There is one universal truth for athletes at every level: at some point, they will get injured. Whether it’s a pulled muscle, a torn ligament, or a broken bone, there are an infinite number of possibilities.
And when this happens, it may derail their plans and goals.
As a coach, your typical priority is to help your athletes recover from their injury as quickly as possible—getting them back to full health and the athletic performance they were capable of pre-injury.
But what if you could help them come back from their injury better, faster, and stronger than they were when they got hurt?
This may sound illogical but it is absolutely feasible.
Improvement Over Repair: Pivoting the Thought Process on Injury Rehabilitation
Ultimately, there is very little difference between injury recovery and overcoming a limiter in a non-injured athlete. The only exception is that it’s abundantly clear what the injury is—that limiter is defined for you.
Rather than focusing solely on the injury itself and how you can rehabilitate it, consider how you can help athletes maintain—or even improve—all of the other components of their sport.
Establishing a Benchmark for Recovery Progress Tracking
Whether your goal is simply to help your athlete recover from their injury or you want to help them come out better than they were before, there’s one consistent thread:
You need to be conducting metabolic testing on a regular basis.
By having your athletes do tests every four to six weeks, you’ll have a baseline of their typical performance.
Then, in the event of an injury, you’ll be able to track their progress against that baseline and determine whether they’ve recovered or even improved during the course of rehabilitation.
Rehabilitating an Injury to Full Strength and Gauging Recovery Progress
If you’ve been conducting metabolic analysis on your athletes, you already understand their performance pre-injury.
As you work through their rehabilitation program, you can test their performance to see how the results may have changed.
You can examine factors such as their efficiency and oxygen consumption to assess their progress.
This will allow you to determine whether:
- Their performance is back to pre-injury levels, indicating their recovery has been successful
- There have been measurable improvements in the uninjured systems during the recovery process validating the training that has helped overcome previous weaknesses
- Their performance is not back to pre-injury levels, indicating they need to continue rehabilitation to avoid further aggravation of the injury
In the case of the latter, there is a silver lining: you can help your athlete make significant improvements to their overall performance while they continue to rehabilitate their injury.
Improving Overall Fitness During Injury Rehabilitation by Focusing on Other Opportunities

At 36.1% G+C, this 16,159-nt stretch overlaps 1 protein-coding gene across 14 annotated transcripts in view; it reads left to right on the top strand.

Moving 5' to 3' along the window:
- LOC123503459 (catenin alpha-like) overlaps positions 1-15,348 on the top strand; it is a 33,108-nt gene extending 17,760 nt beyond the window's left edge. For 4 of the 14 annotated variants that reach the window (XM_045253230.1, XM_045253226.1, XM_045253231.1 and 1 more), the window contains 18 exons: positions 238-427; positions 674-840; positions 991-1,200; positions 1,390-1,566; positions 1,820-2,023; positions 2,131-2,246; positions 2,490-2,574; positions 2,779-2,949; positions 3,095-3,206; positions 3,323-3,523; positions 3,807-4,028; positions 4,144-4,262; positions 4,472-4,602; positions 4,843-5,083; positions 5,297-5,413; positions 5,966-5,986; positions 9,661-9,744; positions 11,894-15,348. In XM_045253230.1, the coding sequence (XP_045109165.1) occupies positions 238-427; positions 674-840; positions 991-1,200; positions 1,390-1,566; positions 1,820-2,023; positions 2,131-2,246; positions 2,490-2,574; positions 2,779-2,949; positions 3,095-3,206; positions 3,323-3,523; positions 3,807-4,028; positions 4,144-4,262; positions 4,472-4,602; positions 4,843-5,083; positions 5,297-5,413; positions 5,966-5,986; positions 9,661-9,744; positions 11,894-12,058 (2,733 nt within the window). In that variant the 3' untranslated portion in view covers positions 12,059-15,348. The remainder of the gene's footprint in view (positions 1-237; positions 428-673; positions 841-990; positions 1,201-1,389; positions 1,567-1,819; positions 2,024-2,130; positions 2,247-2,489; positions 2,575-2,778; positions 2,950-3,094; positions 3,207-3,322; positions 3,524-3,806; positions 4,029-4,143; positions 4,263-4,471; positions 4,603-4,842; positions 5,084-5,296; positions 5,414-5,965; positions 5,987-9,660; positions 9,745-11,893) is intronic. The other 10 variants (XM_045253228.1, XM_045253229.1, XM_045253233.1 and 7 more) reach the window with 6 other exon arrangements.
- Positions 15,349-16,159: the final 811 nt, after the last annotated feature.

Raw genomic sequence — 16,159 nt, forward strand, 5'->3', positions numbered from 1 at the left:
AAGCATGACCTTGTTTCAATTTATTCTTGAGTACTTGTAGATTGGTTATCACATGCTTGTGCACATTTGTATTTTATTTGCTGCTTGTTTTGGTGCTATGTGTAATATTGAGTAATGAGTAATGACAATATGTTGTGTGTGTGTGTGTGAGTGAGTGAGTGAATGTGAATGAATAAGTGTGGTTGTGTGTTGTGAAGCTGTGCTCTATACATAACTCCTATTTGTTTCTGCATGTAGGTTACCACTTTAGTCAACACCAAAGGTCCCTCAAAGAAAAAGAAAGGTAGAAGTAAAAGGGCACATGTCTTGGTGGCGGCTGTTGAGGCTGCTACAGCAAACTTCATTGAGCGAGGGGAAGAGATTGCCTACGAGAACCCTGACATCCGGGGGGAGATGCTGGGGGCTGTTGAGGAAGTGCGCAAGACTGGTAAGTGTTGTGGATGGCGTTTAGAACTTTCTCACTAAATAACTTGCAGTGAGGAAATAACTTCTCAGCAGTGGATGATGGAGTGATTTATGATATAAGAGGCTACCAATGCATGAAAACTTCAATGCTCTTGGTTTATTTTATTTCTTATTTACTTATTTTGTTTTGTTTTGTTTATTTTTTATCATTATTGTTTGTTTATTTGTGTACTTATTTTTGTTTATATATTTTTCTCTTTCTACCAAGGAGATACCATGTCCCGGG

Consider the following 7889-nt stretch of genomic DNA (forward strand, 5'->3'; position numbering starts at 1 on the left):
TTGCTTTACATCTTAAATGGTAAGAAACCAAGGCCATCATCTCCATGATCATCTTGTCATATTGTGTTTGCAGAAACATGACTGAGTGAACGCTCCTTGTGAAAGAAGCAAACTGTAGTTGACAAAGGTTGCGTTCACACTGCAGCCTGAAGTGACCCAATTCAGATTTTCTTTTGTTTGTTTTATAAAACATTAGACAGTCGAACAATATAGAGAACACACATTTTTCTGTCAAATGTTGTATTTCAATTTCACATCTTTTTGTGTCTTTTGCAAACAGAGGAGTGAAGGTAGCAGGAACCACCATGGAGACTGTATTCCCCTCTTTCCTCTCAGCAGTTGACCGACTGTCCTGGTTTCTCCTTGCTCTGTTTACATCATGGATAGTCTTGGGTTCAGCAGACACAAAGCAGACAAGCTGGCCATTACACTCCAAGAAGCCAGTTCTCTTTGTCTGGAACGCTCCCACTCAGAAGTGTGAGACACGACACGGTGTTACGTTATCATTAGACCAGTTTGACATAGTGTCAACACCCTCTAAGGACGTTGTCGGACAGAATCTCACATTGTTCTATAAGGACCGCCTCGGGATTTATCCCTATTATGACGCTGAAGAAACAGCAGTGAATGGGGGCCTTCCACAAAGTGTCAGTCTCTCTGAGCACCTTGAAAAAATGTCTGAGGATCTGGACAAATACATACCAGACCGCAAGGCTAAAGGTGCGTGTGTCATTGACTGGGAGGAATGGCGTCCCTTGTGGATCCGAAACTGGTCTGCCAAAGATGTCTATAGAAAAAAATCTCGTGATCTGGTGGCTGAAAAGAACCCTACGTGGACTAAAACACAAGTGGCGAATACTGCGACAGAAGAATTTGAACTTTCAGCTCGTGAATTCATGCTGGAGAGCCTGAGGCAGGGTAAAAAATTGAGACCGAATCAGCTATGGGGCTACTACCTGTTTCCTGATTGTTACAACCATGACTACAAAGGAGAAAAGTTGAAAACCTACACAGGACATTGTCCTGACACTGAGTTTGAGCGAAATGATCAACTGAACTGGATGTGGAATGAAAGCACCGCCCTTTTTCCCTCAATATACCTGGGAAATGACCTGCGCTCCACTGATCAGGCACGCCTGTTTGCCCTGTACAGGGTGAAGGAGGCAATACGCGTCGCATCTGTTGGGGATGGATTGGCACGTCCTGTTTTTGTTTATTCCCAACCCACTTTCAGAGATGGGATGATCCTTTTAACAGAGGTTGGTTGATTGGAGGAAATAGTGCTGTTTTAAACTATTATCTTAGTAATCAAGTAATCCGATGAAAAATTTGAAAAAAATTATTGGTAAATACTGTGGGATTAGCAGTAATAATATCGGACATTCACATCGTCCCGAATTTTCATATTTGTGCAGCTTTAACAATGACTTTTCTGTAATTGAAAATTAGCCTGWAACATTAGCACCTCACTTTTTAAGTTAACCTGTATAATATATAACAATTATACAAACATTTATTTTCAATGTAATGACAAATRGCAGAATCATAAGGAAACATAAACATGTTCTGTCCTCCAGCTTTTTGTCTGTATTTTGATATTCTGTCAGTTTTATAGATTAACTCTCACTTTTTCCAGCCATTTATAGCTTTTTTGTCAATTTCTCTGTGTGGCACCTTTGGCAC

Take, for example, a triathlete with an injured calf.
While they may not be able to run while they rehab that injury, they could do shoulder flexibility with a focus on improving efficiency in the water while you help them heal from their calf injury.
If the athlete emerges from their injury with a fully recovered calf, improved shoulder flexibility, and better efficiency in the water, their performance at their next race could be supercharged.
These improvements can be tested using VO2 Master by determining whether the athlete has reduced their oxygen demands at any given speed, indicating an improvement in efficiency. If so, it would be evident that the training that took place during injury rehabilitation did, in fact, help them improve overall.
There is a precedent for this approach.
After fracturing her third metatarsal during Ironman 70.3 Kraichgau in 2023 and battling through Achilles issues, Lucy Charles-Barclay returned stronger than ever from that injury, going on to achieve a course record win and earn the title of IRONMAN World Champion in Kona later that same year.
While she achieved this feat against all odds, it wasn’t rooted in luck. She spent time challenging her respiratory and cardiac systems—even going so far as to train on a rowing machine with one leg—while rehabilitating her injured foot and ankle.
For athletes, injuries are inevitable. But, as a coach, you have the opportunity to make the most out of a bad situation. Not only can you help your athletes recover from their injuries, but you can actually help them come out of their injuries even better than they were beforehand.
The key is to consistently conduct metabolic testing to ensure you have a performance baseline and to pivot your mindset to examine the various areas on which you can focus to help create athletic improvements without creating further damage.